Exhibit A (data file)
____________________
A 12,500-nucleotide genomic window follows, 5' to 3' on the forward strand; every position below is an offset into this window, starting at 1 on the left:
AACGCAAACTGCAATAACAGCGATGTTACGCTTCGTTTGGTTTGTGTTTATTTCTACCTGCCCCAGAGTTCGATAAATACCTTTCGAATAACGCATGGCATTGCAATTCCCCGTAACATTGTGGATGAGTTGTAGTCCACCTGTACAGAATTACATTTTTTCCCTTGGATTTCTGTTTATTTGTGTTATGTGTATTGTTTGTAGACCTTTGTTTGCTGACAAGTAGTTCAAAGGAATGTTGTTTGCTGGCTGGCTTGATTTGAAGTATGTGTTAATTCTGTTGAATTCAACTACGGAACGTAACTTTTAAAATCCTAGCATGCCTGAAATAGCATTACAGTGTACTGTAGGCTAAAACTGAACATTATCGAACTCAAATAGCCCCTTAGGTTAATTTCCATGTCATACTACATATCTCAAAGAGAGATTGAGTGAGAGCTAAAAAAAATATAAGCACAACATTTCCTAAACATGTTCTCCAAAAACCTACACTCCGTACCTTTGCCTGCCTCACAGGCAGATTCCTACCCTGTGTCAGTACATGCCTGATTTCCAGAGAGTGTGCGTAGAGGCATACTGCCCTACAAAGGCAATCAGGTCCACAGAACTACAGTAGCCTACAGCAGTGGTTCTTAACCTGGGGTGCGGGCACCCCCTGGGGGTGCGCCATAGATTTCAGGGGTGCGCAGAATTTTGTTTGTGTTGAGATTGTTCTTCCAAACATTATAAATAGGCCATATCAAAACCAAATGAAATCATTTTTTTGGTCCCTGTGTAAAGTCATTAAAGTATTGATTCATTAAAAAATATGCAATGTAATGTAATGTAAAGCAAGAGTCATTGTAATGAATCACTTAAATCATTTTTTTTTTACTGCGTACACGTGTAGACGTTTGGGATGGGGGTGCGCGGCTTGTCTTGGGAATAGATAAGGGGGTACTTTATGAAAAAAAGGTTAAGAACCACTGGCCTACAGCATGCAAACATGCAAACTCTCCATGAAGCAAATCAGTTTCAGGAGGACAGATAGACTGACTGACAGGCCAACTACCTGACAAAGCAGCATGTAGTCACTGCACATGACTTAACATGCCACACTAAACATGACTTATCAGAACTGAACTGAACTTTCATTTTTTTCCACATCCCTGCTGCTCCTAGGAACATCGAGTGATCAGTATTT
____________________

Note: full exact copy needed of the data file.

A 12,500-nucleotide genomic window follows, 5' to 3' on the forward strand; every position below is an offset into this window, starting at 1 on the left:
AACGCAAACTGCAATAACAGCGATGTTACGCTTCGTTTGGTTTGTGTTTATTTCTACCTGCCCCAGAGTTCGATAAATACCTTTCGAATAACGCATGGCATTGCAATTCCCCGTAACATTGTGGATGAGTTGTAGTCCACCTGTACAGAATTACATTTTTTCCCTTGGATTTCTGTTTATTTGTGTTATGTGTATTGTTTGTAGACCTTTGTTTGCTGACAAGTAGTTCAAAGGAATGTTGTTTGCTGGCTGGCTTGATTTGAAGTATGTGTTAATTCTGTTGAATTCAACTACGGAACGTAACTTTTAAAATCCTAGCATGCCTGAAATAGCATTACAGTGTACTGTAGGCTAAAACTGAACATTATCGAACTCAAATAGCCCCTTAGGTTAATTTCCATGTCATACTACATATCTCAAAGAGAGATTGAGTGAGAGCTAAAAAAAATATAAGCACAACATTTCCTAAACATGTTCTCCAAAAACCTACACTCCGTACCTTTGCCTGCCTCACAGGCAGATTCCTACCCTGTGTCAGTACATGCCTGATTTCCAGAGAGTGTGCGTAGAGGCATACTGCCCTACAAAGGCAATCAGGTCCACAGAACTACAGTAGCCTACAGCAGTGGTTCTTAACCTGGGGTGCGGGCACCCCCTGGGGGTGCGCCATAGATTTCAGGGGTGCGCAGAATTTTGTTTGTGTTGAGATTGTTCTTCCAAACATTATAAATAGGCCATATCAAAACCAAATGAAATCATTTTTTTGGTCCCTGTGTAAAGTCATTAAAGTATTGATTCATTAAAAAATATGCAATGTAATGTAATGTAAAGCAAGAGTCATTGTAATGAATCACTTAAATCATTTTTTTTTTACTGCGTACACGTGTAGACGTTTGGGATGGGGGTGCGCGGCTTGTCTTGGGAATAGATAAGGGGGTACTTTATGAAAAAAAGGTTAAGAACCACTGGCCTACAGCATGCAAACATGCAAACTCTCCATGAAGCAAATCAGTTTCAGGAGGACAGATAGACTGACTGACAGGCCAACTACCTGACAAAGCAGCATGTAGTCACTGCACATGACTTAACATGCCACACTAAACATGACTTATCAGAACTGAACTGAACTTTCATTTTTTTCCACATCCCTGCTGCTCCTAGGAACATCGAGTGATCAGTATTT